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households who employ people. and i can get some clarification for you about exactly what it covers. caregivers, cooks, cleaners, like that. >> as i say, when you compare these and there are instances where people can work for multiple employers, a case in point is hygienists work for me, and they make work for another dentist or even two other dentists. but more typically, a lot of other jobs, people are single employer more typically than household. so, you may not be comparing apples to apples when you look at the numbers of people. and i think that's something the public has to -- when they read this report, there's a lot more fractionalization in that category, i would think. >> that's true. it's also important to understand that the employment number, the job number we give you is a job number from edd
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and it's both part time and full time. and any time there is a second job, somebody has a second job, that's actually counted as another job in the economy. so, you're right. it's important when you try to use this data to understand exactly what's in it, it's very gross measure. more importantly for us, we're sort of following the trend up or down. >> along those same lines, you start going into different professions and job descriptions and you do per capita income. again, it's important to know if someone is, you know, a single employer because oftentimes some of the lower paying jobs will be the fact that you may be getting the data from one of these jobs, not the multiple jobs that are -- because of the nature of the work it lends itself to having different employers. another thing i came up with here was the transportation
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piece. and i saw a huge number rider ship on the san bruno lines and historically the geary line was always the heaviest and the judah line for the light rail which remained real heavy, but i'm sort of surprised why the san bruno lines were as heavy as they are and that might be something we really want to look at for the future to see if there's anyway -- i know we'll have the central subway, but that won't necessarily deal with that particular section of the city. most typically that's southeastern san francisco. the only thing i know of that would be close to there might be the caltrain where there's a station at potrero hill and there used to be one at paul. i don't know it's operational any more. there's the bayview station just at the san francisco, san mateo county line. but certainly bears paying attention in trying to figure out what steps can be made to, you know, go with light rail or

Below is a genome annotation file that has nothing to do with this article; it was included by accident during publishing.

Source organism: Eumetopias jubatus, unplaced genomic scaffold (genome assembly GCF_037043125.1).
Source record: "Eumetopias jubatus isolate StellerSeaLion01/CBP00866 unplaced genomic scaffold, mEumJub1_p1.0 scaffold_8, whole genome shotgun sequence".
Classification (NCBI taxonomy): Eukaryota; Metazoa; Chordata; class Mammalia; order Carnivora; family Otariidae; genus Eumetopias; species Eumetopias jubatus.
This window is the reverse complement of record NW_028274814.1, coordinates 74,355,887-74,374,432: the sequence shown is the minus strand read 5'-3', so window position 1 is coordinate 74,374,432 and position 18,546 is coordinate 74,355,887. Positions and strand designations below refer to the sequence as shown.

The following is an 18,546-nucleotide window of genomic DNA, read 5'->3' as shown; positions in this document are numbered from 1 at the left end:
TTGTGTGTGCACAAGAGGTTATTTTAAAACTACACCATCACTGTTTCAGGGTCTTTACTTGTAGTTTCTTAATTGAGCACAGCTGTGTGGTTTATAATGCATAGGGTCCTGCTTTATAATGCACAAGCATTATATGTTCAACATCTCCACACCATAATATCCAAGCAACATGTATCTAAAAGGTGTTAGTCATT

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some sort of other service that would get people to that area a lot quicker than the likely hour-plus trip it takes it from downtown to get out to some of those areas. those were the things -- and i also was very happy to see, -- again, it's hard to do these categorizations, but $81,000 earnings per worker is a pretty significant amount of money. i know there's a wide discrepancy depending on the types of jobs. but it's probably one of the higher averages per capita or in the united states, i would think. >> yeah, definitely, it reflects the economy we have that we're blessed with both in san francisco and regionally. >> that's a very good report. i plan to spend more time reading it in even more detail and i may have >> very good.